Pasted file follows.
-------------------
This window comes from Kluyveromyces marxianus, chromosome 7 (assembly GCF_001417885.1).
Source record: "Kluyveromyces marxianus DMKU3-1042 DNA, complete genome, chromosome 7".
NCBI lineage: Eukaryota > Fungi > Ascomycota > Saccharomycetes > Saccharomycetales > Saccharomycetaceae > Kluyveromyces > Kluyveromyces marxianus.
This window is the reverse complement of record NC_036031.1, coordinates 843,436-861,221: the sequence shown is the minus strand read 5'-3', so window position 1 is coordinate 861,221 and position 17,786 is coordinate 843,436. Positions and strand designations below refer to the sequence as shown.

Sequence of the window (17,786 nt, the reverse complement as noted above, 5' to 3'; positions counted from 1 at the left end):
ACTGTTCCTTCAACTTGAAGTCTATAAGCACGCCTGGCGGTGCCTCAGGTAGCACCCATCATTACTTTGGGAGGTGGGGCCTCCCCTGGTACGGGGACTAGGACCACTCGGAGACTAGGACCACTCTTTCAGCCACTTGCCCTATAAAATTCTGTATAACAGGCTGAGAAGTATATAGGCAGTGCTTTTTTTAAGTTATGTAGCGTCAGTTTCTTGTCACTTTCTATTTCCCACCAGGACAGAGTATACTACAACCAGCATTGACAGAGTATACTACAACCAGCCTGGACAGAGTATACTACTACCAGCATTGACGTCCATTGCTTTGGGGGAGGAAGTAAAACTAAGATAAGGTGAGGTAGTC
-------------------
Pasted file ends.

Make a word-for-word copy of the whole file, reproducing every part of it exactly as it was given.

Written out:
This window comes from Kluyveromyces marxianus, chromosome 7 (assembly GCF_001417885.1).
Source record: "Kluyveromyces marxianus DMKU3-1042 DNA, complete genome, chromosome 7".
NCBI lineage: Eukaryota > Fungi > Ascomycota > Saccharomycetes > Saccharomycetales > Saccharomycetaceae > Kluyveromyces > Kluyveromyces marxianus.
This window is the reverse complement of record NC_036031.1, coordinates 843,436-861,221: the sequence shown is the minus strand read 5'-3', so window position 1 is coordinate 861,221 and position 17,786 is coordinate 843,436. Positions and strand designations below refer to the sequence as shown.

Sequence of the window (17,786 nt, the reverse complement as noted above, 5' to 3'; positions counted from 1 at the left end):
ACTGTTCCTTCAACTTGAAGTCTATAAGCACGCCTGGCGGTGCCTCAGGTAGCACCCATCATTACTTTGGGAGGTGGGGCCTCCCCTGGTACGGGGACTAGGACCACTCGGAGACTAGGACCACTCTTTCAGCCACTTGCCCTATAAAATTCTGTATAACAGGCTGAGAAGTATATAGGCAGTGCTTTTTTTAAGTTATGTAGCGTCAGTTTCTTGTCACTTTCTATTTCCCACCAGGACAGAGTATACTACAACCAGCATTGACAGAGTATACTACAACCAGCCTGGACAGAGTATACTACTACCAGCATTGACGTCCATTGCTTTGGGGGAGGAAGTAAAACTAAGATAAGGTGAGGTAGTC